Reichardt describes “the isolation, the darkness, the lack of any colour but whites and blues, the lack of smells, and the distance from home”. “Quickly, little issues can become very frustrating, such as empty toilet paper rolls or crumbs around the toaster,” she adds. “Having a private room massively helps and provides a safe haven to retreat to.” 

“The moment the sun rose over the horizon for the first time after winter and everything was engulfed in golden light is something I will never forget in my entire life.”

Aurelia Reichardt

Personal relationships?

Close proximity is bound to result in the occasional relationship between station staff. All three interviewees knew colleagues who embarked on romantic relationships that blossomed during an Antarctic winter. Some even married. But they warned how the lack of privacy is a challenge.

“Especially in the early stages of a relationship,” says Reichardt. “In such a small community, secrets don’t stay secret for long. It can be complicated to explore feelings with pressure from fellow winterers. Back at home it would be possible to take someone out for coffee and then see them again in a few days. Here we spend every meal, the evenings and in some cases even the working day alongside each other. I spent my winter at Rothera with three couples, one who was already married and two who got engaged during our time there. It can be quite successful. But if it goes wrong it can cause heartbreak and complications for everyone in the team.”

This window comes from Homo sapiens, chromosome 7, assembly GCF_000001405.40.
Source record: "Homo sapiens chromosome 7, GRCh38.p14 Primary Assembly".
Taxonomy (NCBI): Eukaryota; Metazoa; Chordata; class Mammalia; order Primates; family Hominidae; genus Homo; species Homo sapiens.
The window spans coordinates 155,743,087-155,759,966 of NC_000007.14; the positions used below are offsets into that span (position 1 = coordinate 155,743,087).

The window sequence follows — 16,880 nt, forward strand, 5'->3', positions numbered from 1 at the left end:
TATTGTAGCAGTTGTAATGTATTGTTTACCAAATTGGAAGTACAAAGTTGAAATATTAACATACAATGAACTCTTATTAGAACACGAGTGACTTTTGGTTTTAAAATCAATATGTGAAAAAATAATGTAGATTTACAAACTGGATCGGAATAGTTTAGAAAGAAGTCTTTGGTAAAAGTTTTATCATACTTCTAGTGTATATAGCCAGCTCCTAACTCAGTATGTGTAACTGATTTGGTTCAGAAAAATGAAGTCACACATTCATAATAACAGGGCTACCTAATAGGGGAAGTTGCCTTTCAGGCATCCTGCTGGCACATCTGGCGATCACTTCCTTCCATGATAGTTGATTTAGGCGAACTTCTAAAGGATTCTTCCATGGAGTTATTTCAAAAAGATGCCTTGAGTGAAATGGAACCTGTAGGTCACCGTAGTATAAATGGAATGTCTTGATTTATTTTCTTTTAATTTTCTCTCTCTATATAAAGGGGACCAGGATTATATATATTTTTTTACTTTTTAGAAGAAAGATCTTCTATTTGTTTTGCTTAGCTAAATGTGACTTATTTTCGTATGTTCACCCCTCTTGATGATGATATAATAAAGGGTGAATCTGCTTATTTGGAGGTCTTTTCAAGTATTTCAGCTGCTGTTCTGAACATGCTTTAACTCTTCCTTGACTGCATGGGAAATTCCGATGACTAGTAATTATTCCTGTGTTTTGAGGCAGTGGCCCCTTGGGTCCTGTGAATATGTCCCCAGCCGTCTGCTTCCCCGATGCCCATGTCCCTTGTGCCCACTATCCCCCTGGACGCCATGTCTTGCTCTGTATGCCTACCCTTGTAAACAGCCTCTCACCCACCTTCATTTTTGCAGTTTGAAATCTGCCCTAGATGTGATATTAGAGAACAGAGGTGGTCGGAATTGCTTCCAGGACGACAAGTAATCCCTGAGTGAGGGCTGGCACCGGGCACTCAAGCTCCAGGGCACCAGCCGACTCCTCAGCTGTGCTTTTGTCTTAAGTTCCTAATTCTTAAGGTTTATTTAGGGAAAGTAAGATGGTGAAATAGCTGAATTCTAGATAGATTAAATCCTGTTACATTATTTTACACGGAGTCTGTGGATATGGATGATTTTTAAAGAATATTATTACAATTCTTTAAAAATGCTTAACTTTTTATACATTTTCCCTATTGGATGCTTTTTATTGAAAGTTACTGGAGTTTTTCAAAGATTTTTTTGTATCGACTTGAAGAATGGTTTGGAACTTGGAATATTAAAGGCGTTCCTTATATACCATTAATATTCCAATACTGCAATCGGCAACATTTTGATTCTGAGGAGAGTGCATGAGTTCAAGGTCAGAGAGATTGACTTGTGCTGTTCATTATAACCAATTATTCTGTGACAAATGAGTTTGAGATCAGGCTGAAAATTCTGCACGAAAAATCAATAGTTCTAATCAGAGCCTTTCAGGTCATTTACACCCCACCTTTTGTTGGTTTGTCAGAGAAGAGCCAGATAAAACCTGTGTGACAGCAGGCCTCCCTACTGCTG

During the summer months, Warren even witnessed love triangles between colleagues. “In the Antarctic there isn’t anywhere to go to avoid it. For everyone else on station, dealing with that situation can be a minefield.”

Transport in and out of the Antarctic bases ceases during winter; supplies must be cached from the previous season. 

Photograph by Michal Krzysztofowicz

In case of emergency

Once the aeroplanes leave Antarctica for the winter, BAS employees are all alone. Fortunately they have access to a well-stocked surgery and an excellent doctor. “We all take first-aid courses and some of the team take on additional training to help the doctor out in an emergency,” says Law.

In a life-threatening medical emergency, aeroplanes will attempt an evacuation, depending on the weather. However, they have to fly all the way from Calgary, in Canada. Otherwise staff would rely on the generosity of the Chilean or Argentinean air forces.

In 2016 Rothera’s runway provided a stopping point for an emergency evacuation by plane from the Amundsen-Scott south pole station. The medical details weren’t revealed. In previous years, however, cases of pancreatitis and breast cancer have necessitated air evacuations.